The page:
But what to call it?

Board with no name?
Originally uploaded by Mickut
My automation project for tedious astrophotography tasks reached a new milestone today as I assemebled my new control board for functionality tests. The board has two main duties, one is to control the dew-heater bands and the other, main reason for this, is to control the EL-foil luminosity while taking flat frames. My astro-camera has a mechanical shutter with a limited speed, so the flat frame exposures have to be at least 2.5 seconds to eliminate the shutter movement below a few ADUs. As the LRGB filters pass a lot of light, the light has to be fairly dim to reach such a long exposure with a sensitive camera. Unfortunately, the narrow-band filters are just that: narrow. Using the same low setting on a 7nm SII filter (deep red near infrared) the not-so-warm light of the EL foil is diminished to extinction resulting in almost one minute flat frame exposures. Taking 30-60 exposures at one minute each doesn't sound like something I want to do at 6am, I can now make the light brighter for the narrow band filters keeping the exposure shorter, and brightening the light for wideband filter for extending the exposure.

Board bottom
Originally uploaded by Mickut
I drew the board in KiCad a while ago, and kept upgrading new features, most notably the extra IO-lines were added when I noticed I had an extra ATMega644. A bit of an overlook at the datasheets left me with a grave error in the schema, I had connected the VCCIO pin of the FT232RL to the VUSB instead of VCC network, so I had to cut the trace on the board and jump the SOIC-28 leg to VCC on the ICSP header. Unfortunately I realized this only after my order had already been sent back from iTead Studios, so hacking was necessary.

This would have been relatively easy, but I had found out that the ATMega644 can run an Arduino compatible bootloader called Sanguino and all I needed was a way to reset the board while programming. I had forgotten the reset switch completely, although one can pull down the reset pin on the ICSP just the same. The Arduino also supports auto-reset over FT232RL by connecting the DTR# -pin to ATMega reset thru a series capacitor (pulsing the reset). Not so fortunately the DTR# -pin is one pin over from the VCCIO and in between there's RST# pin that I don't want to touch at all. Plenty of light, magnification and a narrower soldering tip was used to make the bits of wire go to the right spots without solder bridges.

The auto-reset isn't fully reliable, I might have used a wrong value cap in the series. The Sanguino bootloader installation made almost miss a heart beat, as it didn't say what it was doing while writing the bootloader. As you can see, my board relias on the internal clock source of the ATMega, and the first thing Arduino IDE does when flashing the bootloader is setting the fuses to use an external clock source. This caused a few minutes of frustration wondering why nothing works, until I realised my ATMega needed a temporary heart transplant. With a 12MHz oscillator I was able to reset the fuses and then it was time to adjust the Sanguino bootloader code and flashing settings to match my setup. Now I'm able to upload Arduino sketches onto my board and they run jst fine, serial data receive excluded (this seems to be a known bug in Sanguino).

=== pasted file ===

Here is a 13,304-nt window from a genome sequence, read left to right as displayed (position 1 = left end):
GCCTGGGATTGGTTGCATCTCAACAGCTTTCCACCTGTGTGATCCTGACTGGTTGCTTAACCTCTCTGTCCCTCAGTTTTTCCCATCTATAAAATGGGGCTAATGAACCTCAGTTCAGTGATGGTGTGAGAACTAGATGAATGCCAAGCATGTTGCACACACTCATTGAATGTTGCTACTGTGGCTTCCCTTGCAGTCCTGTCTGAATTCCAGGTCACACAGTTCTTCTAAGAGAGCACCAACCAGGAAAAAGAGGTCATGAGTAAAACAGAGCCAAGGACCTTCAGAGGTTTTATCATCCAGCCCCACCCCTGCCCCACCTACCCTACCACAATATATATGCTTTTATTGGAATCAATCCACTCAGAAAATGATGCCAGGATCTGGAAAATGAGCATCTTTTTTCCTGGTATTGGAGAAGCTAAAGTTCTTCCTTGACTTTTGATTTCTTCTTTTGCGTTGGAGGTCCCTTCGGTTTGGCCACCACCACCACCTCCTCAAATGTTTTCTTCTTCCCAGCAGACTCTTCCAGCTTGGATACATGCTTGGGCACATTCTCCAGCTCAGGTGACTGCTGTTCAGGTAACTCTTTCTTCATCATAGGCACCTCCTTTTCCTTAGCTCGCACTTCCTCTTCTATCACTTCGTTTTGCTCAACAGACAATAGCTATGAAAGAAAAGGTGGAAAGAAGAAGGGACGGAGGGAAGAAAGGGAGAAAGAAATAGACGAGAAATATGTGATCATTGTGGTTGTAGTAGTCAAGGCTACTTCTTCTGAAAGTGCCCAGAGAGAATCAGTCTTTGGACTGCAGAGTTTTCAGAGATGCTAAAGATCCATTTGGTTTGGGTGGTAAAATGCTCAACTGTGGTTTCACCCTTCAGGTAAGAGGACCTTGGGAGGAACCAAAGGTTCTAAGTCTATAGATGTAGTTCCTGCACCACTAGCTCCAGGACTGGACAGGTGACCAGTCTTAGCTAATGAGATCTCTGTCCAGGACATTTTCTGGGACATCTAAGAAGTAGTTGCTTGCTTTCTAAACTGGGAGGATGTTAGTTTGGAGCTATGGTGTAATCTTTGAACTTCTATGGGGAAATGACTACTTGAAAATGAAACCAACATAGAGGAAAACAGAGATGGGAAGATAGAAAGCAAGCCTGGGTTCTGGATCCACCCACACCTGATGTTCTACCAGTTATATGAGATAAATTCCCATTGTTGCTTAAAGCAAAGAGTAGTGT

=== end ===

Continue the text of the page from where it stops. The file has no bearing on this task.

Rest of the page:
My actual test-code is just basic C-code with avr-libc and avr-gcc. Being able to upload the code thru the Arduino bootloader makes field-upgrades easier, though, since now there's no need to carry the programmer device along. The test-code sets the PWM channels at 50% duty cycle, the fast channels at 4kHz, slow channels at 13Hz and the servo channels at 50Hz with 16bit OCR1 registers for accurate positional control (ICR is set at 19999). The board takes around 10-20mA when operating without load, the possible servos are the only external load on the VCC line keeping the LM7805 from heating up too much. The FETs are N-channel IRF540N, saturating at 4.7 volts, so I can drive them directly with the uC outputs with minimal protective circuitry around the FET. Possible flywheel diodes for inductive loads are omitted, they can be added closer to load if necessary.  A bit of probing and coding proved that the circuit works now pretty much as planned, I was able to connect over USB-serial to the uC and change the PWM duty cycle from my computer, and the EL-foil changed its brightness just as expected (non-linearly). For the EL-foil I'm also using a current limiting resistor inline with the load, the 2.2ohm 50W resistor heats up to around 20C above ambient, very close to my estimates on theoretical power dissipation.

Now it's time to call it a day/night, start thinking about those free IO-lines on the side and plan the firmware and PC-side code a bit further into reality.

Oh, what to call it? The ability to use the Arduino IDE after all (when the Sanguino UART bugs are fixed) kind of necessitates something Arduinoish and the astrophotography background should somehow be present in the name as well. Thusfar the best name I've been able to come up with is Astruino, and that's what I shall call it from now on.

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